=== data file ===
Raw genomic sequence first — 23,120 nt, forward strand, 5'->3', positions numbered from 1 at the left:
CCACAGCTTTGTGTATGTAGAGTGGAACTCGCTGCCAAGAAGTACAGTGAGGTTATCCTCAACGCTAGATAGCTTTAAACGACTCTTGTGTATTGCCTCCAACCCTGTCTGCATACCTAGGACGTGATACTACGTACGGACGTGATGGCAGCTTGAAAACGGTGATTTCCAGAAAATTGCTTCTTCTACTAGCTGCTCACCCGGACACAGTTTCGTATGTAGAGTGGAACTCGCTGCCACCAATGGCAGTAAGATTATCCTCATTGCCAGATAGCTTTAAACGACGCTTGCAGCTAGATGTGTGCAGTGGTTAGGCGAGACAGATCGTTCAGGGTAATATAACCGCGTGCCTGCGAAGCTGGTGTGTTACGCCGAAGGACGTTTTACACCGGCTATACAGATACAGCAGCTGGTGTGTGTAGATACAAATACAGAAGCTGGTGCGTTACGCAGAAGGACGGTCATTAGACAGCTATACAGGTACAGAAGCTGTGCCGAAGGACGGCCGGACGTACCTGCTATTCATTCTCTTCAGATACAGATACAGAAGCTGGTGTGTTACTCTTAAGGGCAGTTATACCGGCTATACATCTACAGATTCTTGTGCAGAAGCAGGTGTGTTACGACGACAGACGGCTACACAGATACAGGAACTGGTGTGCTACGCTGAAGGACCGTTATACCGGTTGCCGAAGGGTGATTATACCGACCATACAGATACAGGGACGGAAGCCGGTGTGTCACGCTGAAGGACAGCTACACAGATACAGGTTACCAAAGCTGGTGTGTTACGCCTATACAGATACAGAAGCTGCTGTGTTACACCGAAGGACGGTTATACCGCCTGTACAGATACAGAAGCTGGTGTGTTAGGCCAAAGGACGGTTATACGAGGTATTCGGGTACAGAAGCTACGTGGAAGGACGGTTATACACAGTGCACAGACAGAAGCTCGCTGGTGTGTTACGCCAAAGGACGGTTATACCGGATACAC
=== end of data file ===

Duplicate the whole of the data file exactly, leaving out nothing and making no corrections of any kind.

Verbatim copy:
Raw genomic sequence first — 23,120 nt, forward strand, 5'->3', positions numbered from 1 at the left:
CCACAGCTTTGTGTATGTAGAGTGGAACTCGCTGCCAAGAAGTACAGTGAGGTTATCCTCAACGCTAGATAGCTTTAAACGACTCTTGTGTATTGCCTCCAACCCTGTCTGCATACCTAGGACGTGATACTACGTACGGACGTGATGGCAGCTTGAAAACGGTGATTTCCAGAAAATTGCTTCTTCTACTAGCTGCTCACCCGGACACAGTTTCGTATGTAGAGTGGAACTCGCTGCCACCAATGGCAGTAAGATTATCCTCATTGCCAGATAGCTTTAAACGACGCTTGCAGCTAGATGTGTGCAGTGGTTAGGCGAGACAGATCGTTCAGGGTAATATAACCGCGTGCCTGCGAAGCTGGTGTGTTACGCCGAAGGACGTTTTACACCGGCTATACAGATACAGCAGCTGGTGTGTGTAGATACAAATACAGAAGCTGGTGCGTTACGCAGAAGGACGGTCATTAGACAGCTATACAGGTACAGAAGCTGTGCCGAAGGACGGCCGGACGTACCTGCTATTCATTCTCTTCAGATACAGATACAGAAGCTGGTGTGTTACTCTTAAGGGCAGTTATACCGGCTATACATCTACAGATTCTTGTGCAGAAGCAGGTGTGTTACGACGACAGACGGCTACACAGATACAGGAACTGGTGTGCTACGCTGAAGGACCGTTATACCGGTTGCCGAAGGGTGATTATACCGACCATACAGATACAGGGACGGAAGCCGGTGTGTCACGCTGAAGGACAGCTACACAGATACAGGTTACCAAAGCTGGTGTGTTACGCCTATACAGATACAGAAGCTGCTGTGTTACACCGAAGGACGGTTATACCGCCTGTACAGATACAGAAGCTGGTGTGTTAGGCCAAAGGACGGTTATACGAGGTATTCGGGTACAGAAGCTACGTGGAAGGACGGTTATACACAGTGCACAGACAGAAGCTCGCTGGTGTGTTACGCCAAAGGACGGTTATACCGGATACAC